Tag Archives: Saad Quereshi

“An Alien Artist” (profile of Saad Quereshi)

A few weeks ago I attended the opening of Saad Quereshi’s group show at Aicon Gallery London. Saad is a young, Pakistani-English artist whose highly-conceptual work is both rigorous and well crafted. He was extremely grateful for his parents’ support of him pursuing a career in art which I found endearing.

Click here to read Kavita Ramdya’s article “An Alien Artist”, a profile of artist Saad Quereshi.

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“News India Times” November 20, 2009

“An Alien Artist” by Kavita Ramdya

Saad Qureshi is easy to pick out in a crowd. At “Wound”, an Aicon Gallery group show, Saad sticks out: he wears immaculately-white high-top sneakers two sizes too big for his feet. Saad’s sneakers are the discerning feature of his “artist costume”, an outfit that must have taken him a week of internal to-ing and fro-ing plus phone conversations with friends for him to pull together. He wears the multiple layers indicative of his current status as an art graduate student at University College London’s Slade School of Fine Art including a white shirt, red tie, purple cardigan and black jacket. His hair is tussled and he isn’t clean shaven, giving him the appearance of looking disoriented from having just left his art studio for the first time in days.

The young Pakistani artist furtively scans the gallery while speaking to friends, family and associates, giving the feeling that he is half present in all his conversations. However, when speaking with him, I have his full attention. What I quickly realize is that for all his posturing as iconoclast, he is not immune to the guilt young South Asians feel over rejecting more practical vocational choices (e.g. law, medicine, business) for embarking on a creative career as an artist. Saad describes how his parents, although initially unsupportive of his artistic interests, started to come around when his school teacher, Mrs. Robinson, explained to them that Saad was a “chosen one”. Now, he continues, his “parents are 200% behind me” and “would do anything to help me in my career”. Saad’s parents surface again and again, so much so that I begin to feel like I am his shrink rather than an Arts Op-Ed columnist. Alternatively, and I wouldn’t put it past Saad whose youth is a powerful cover-up for his shrewdness, he may be planting material on me that he knows a South-Asian reading audience subscribing to “News India Times” would find endearing.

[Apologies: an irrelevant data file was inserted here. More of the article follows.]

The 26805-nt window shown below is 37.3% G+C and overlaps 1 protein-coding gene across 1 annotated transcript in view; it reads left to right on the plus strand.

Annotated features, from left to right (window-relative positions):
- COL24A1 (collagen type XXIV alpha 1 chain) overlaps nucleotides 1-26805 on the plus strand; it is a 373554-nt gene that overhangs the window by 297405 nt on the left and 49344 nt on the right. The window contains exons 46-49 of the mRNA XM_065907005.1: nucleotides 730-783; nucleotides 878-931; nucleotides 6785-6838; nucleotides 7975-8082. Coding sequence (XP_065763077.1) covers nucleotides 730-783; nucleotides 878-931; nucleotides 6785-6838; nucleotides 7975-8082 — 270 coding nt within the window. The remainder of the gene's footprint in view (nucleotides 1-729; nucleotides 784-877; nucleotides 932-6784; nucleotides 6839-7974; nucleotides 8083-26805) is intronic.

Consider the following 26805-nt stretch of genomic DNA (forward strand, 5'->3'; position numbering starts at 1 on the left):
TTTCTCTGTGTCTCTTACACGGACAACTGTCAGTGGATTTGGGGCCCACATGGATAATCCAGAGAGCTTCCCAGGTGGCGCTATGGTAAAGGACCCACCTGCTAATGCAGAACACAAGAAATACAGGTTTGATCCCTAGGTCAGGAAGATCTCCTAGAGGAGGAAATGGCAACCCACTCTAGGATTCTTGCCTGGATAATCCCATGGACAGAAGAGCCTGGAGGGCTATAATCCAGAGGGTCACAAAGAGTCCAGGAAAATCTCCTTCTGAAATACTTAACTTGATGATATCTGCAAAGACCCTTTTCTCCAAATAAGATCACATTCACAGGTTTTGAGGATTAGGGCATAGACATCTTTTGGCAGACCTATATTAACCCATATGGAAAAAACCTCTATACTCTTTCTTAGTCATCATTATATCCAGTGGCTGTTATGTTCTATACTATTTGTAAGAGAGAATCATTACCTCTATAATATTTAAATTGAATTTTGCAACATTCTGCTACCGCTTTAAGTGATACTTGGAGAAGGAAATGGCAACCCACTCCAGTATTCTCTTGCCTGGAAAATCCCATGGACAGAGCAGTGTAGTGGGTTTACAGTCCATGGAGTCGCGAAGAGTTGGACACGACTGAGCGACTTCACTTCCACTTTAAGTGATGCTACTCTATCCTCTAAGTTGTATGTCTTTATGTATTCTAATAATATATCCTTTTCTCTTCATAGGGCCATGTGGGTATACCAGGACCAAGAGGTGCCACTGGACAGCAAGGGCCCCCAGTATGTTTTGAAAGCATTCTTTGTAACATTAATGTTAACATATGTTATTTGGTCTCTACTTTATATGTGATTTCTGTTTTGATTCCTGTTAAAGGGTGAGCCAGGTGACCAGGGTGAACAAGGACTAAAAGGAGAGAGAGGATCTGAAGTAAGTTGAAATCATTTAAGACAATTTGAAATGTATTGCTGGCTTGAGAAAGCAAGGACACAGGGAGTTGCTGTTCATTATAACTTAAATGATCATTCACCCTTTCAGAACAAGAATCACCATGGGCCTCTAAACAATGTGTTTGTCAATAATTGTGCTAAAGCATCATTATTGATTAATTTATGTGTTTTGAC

Saad Qureshi, despite his formulaic style and earnest concern for his parents’ approval, is an exceptional conceptual artist. Not only is his work well-crafted and of the highest standard of quality, but its themes and concerns are relevant and timely. When he tells me that he works constantly and needs to be coerced into leaving the 24-hour art studio to eat and sleep, I am not surprised. His work is the conceptualisation of issues of immigration, terrorism, and victimhood, all as current as the daily e-mail alerts I receive from the “New York Times” and “Washington Post”.

Qureshi has two qualities that will stand him in good stead as he moves forward in his career. First, he is prolific. Second, his work is a response to his personal experiences as a young Pakistani growing up in the suburbs. However, these personal themes reverberate on a global scale: the alienation and marginalization he captures in his sculptures and on the canvas also speak to the current political climate with regard to the wars in Afghanistan and Iraq and the proliferation of racism.